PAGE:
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Protecting Wildlife Means Educating Humans: An Interview with Jackie Chan

His favorite animal is the cheetah, just so you know.
February 13, 2014, 4:30pm
Image: Vern Evans Photography/WildAid

In nearly every ecosystem on Earth, threatened animals are being killed and trapped to meet the demand for illegal animal parts, a trade that falls only behind drugs, counterfeiting, and human trafficking in size. Along the way, an untold number of species, from charismatic ones like rhinos and tigers to little-known turtles, are disappearing under the weight of consumer demand.

Thankfully, global leaders are increasingly focused on the trade. Today is the London Conference on the Illegal Wildlife Trade, a major event hosted by the UK government aimed at developing concrete plans for fighting wildlife trafficking. Some new steps have already been announced: The US will reform ivory rules as part of a new wildlife plan, while China, which crushed its ivory stockpile this year amid widespread criticism over its role in the ivory trade, has signaled that it will take renewed efforts to combat illegal markets. A new international plan is also expected to be announced later today.


"We want to support the amazing work already done in Africa, Asia and elsewhere and send the unequivocal message that this stops now," said UK Foreign Secretary William Hague. "We will confront the crisis and we will beat it."

Also in London are many of the NGOs and advocacy groups whose awareness campaigns have had demonstrable effects globally, such as a marked decline in the shark fin market. One group that's been very vocal is WildAid, which is supported in London by the Duke of Cambridge, along with David Beckham, Yao Ming, and Jackie Chan, who have all been featured in WildAid's campaign.

This morning I chatted with Chan and WildAid executive director Peter Knights about their efforts to quell the demand for wildlife parts.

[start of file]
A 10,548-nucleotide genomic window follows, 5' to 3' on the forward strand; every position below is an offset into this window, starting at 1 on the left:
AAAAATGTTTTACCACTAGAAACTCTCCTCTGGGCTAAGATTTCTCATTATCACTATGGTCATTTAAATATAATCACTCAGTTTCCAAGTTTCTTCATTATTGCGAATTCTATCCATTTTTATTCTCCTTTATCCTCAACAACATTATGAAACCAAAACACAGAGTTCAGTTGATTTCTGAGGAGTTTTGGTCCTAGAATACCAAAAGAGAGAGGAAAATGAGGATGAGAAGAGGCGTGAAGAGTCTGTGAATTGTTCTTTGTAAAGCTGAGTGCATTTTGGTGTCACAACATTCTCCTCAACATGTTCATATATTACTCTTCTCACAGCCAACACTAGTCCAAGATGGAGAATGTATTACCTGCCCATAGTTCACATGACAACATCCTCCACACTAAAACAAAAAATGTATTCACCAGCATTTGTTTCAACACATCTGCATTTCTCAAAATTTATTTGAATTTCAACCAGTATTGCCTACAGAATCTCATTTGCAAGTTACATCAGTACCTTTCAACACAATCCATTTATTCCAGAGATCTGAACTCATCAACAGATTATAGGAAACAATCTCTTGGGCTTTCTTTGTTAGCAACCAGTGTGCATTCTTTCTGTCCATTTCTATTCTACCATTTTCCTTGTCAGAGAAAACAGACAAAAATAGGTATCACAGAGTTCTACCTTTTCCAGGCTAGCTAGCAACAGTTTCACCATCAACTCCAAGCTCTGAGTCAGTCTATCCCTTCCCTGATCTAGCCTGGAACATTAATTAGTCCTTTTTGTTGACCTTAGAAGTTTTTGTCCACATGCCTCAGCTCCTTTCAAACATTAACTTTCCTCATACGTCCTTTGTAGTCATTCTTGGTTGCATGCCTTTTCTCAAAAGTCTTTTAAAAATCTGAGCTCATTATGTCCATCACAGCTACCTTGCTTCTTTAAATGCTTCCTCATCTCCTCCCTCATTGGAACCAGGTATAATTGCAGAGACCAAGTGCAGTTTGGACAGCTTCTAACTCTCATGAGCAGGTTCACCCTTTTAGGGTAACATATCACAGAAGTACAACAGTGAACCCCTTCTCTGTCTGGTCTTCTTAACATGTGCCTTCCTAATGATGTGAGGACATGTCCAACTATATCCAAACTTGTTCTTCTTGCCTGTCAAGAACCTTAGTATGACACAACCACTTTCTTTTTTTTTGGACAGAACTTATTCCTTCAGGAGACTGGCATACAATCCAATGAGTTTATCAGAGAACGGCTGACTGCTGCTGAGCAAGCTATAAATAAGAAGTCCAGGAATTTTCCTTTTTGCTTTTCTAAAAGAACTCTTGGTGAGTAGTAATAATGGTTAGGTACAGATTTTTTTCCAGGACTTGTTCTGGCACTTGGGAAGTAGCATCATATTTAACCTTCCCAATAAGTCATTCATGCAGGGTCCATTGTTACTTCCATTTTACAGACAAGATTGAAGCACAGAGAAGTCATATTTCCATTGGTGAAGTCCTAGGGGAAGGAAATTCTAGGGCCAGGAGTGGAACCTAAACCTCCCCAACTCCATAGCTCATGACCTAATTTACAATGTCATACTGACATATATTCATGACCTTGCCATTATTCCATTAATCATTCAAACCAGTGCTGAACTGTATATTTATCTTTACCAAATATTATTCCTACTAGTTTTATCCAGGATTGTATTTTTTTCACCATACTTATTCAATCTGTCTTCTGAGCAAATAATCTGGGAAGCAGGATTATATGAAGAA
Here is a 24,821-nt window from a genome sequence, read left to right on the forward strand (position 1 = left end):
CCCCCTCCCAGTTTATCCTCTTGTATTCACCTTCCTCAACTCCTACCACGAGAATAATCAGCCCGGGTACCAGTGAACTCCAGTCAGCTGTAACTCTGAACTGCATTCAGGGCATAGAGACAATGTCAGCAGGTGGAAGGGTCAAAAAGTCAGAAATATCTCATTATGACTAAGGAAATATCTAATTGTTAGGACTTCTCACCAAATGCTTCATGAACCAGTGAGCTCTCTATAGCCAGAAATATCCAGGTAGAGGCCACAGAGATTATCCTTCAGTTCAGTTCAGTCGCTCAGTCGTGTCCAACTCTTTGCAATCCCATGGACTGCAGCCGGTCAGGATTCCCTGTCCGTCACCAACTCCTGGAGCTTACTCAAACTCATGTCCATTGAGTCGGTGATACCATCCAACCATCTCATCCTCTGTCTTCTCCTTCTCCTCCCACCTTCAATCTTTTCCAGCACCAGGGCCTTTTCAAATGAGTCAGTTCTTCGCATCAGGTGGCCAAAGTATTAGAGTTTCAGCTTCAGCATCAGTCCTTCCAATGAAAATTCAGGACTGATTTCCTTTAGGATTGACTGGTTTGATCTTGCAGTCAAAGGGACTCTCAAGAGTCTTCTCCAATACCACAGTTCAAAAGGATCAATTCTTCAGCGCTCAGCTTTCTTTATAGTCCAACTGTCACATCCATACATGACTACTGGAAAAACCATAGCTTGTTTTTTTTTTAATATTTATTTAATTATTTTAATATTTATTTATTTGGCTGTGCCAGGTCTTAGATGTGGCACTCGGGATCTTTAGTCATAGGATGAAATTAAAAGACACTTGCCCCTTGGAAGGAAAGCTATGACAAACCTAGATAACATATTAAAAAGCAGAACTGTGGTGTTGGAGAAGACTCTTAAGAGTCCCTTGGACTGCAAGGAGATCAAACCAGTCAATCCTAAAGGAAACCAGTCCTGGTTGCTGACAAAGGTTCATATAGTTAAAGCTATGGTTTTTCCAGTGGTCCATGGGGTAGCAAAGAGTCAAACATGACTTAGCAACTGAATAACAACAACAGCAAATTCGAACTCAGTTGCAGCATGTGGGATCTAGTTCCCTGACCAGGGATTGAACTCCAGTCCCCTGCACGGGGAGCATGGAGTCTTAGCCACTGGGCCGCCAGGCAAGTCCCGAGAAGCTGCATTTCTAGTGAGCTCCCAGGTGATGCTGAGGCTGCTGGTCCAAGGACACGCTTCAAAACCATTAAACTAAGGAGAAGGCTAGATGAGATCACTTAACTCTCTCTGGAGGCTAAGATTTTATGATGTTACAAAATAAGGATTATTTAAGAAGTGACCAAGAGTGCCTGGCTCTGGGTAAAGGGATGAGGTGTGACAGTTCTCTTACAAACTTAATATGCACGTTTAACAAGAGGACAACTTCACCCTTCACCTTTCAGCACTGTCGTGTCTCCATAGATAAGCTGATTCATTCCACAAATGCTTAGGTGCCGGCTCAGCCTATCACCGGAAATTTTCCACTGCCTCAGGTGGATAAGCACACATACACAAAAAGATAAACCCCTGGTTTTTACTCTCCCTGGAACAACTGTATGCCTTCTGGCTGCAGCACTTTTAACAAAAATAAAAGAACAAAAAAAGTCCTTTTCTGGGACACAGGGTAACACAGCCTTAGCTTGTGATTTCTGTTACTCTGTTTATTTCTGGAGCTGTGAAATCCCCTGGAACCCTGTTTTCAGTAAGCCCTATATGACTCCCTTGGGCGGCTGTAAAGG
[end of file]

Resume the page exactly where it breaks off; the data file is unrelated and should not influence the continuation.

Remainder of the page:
Motherboard: How's it going in London?

Peter Knights: Jackie got to meet Prince William last night and he was very supportive, and we're hoping this conference gets some renewed commitment internationally from governments.

Yeah, today's kind of the big day isn't it?

Knights: They won't announce it until this evening, but they're supposed to be signing a declaration which hopefully has some specific things in it and not just generalities. They were very bullish about it last night, thinking they were going to make a breakthrough, so we're very hopeful. In the meantime we're going to keep banging away at the market.

Jackie, how did you get started in advocacy?  

Chan: I think WildAid found me. They called me up and I wanted to do it. One time, for instance, I saw on TV how people kill sharks, rhino, elephants, tigers, and I thought it was wrong. When WildAid called me, I said yes immediately. Right now it's been almost 12 years, and every time they call me to do anything I do it right away.


When I was young, I got a lot of wrong messages. I was taught that tiger bone oil can help you with your health, or these kinds of suspicious things. So when I grew up, I wanted to share the right message with the world.

Has your career helped you send that message?

Chan: It definitely has. When I was young, when I traveled around Asia, wherever I went they'd set up a big party for me. They always had shark fin soup, because they treated me as a very important person. After I saw how they killed the sharks, I kept the video and showed my friends. From now on, wherever I go, there's no more shark fin soup.

Shark fin demand has gone down so much in China, is it because people now understand how the industry works?

Chan: Yes! In the old days, nobody said where the sharks came from, where their fins came from. I think human beings, everybody has a good heart. When they see what's happening, they stop eating, they stop buying.